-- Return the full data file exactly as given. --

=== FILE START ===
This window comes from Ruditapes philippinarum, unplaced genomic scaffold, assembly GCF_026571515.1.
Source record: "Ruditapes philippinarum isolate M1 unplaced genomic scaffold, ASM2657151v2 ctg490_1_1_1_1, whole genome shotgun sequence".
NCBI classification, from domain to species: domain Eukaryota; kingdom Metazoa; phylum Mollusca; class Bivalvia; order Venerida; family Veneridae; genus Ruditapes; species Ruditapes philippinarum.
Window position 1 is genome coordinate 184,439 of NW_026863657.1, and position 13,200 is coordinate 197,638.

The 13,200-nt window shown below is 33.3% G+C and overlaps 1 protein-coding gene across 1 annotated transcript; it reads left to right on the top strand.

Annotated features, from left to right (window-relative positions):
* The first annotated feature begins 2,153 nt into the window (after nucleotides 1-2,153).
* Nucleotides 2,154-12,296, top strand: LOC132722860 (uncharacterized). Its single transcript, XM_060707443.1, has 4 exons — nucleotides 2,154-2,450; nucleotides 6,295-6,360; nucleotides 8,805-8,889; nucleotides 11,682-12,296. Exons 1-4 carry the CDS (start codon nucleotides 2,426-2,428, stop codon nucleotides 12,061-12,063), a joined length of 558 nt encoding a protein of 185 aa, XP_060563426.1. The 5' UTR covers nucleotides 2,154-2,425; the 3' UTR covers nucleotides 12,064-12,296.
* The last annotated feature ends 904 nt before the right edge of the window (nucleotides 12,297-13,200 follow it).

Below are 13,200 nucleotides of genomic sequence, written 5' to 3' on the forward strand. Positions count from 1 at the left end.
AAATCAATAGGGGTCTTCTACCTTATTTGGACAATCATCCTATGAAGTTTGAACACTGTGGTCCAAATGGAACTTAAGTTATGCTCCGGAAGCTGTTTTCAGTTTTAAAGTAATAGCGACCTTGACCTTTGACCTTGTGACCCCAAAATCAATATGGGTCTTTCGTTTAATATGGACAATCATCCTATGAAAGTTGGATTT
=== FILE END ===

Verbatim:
This window comes from Ruditapes philippinarum, unplaced genomic scaffold, assembly GCF_026571515.1.
Source record: "Ruditapes philippinarum isolate M1 unplaced genomic scaffold, ASM2657151v2 ctg490_1_1_1_1, whole genome shotgun sequence".
NCBI classification, from domain to species: domain Eukaryota; kingdom Metazoa; phylum Mollusca; class Bivalvia; order Venerida; family Veneridae; genus Ruditapes; species Ruditapes philippinarum.
Window position 1 is genome coordinate 184,439 of NW_026863657.1, and position 13,200 is coordinate 197,638.

The 13,200-nt window shown below is 33.3% G+C and overlaps 1 protein-coding gene across 1 annotated transcript; it reads left to right on the top strand.

Annotated features, from left to right (window-relative positions):
* The first annotated feature begins 2,153 nt into the window (after nucleotides 1-2,153).
* Nucleotides 2,154-12,296, top strand: LOC132722860 (uncharacterized). Its single transcript, XM_060707443.1, has 4 exons — nucleotides 2,154-2,450; nucleotides 6,295-6,360; nucleotides 8,805-8,889; nucleotides 11,682-12,296. Exons 1-4 carry the CDS (start codon nucleotides 2,426-2,428, stop codon nucleotides 12,061-12,063), a joined length of 558 nt encoding a protein of 185 aa, XP_060563426.1. The 5' UTR covers nucleotides 2,154-2,425; the 3' UTR covers nucleotides 12,064-12,296.
* The last annotated feature ends 904 nt before the right edge of the window (nucleotides 12,297-13,200 follow it).

Below are 13,200 nucleotides of genomic sequence, written 5' to 3' on the forward strand. Positions count from 1 at the left end.
AAATCAATAGGGGTCTTCTACCTTATTTGGACAATCATCCTATGAAGTTTGAACACTGTGGTCCAAATGGAACTTAAGTTATGCTCCGGAAGCTGTTTTCAGTTTTAAAGTAATAGCGACCTTGACCTTTGACCTTGTGACCCCAAAATCAATATGGGTCTTTCGTTTAATATGGACAATCATCCTATGAAAGTTGGATTT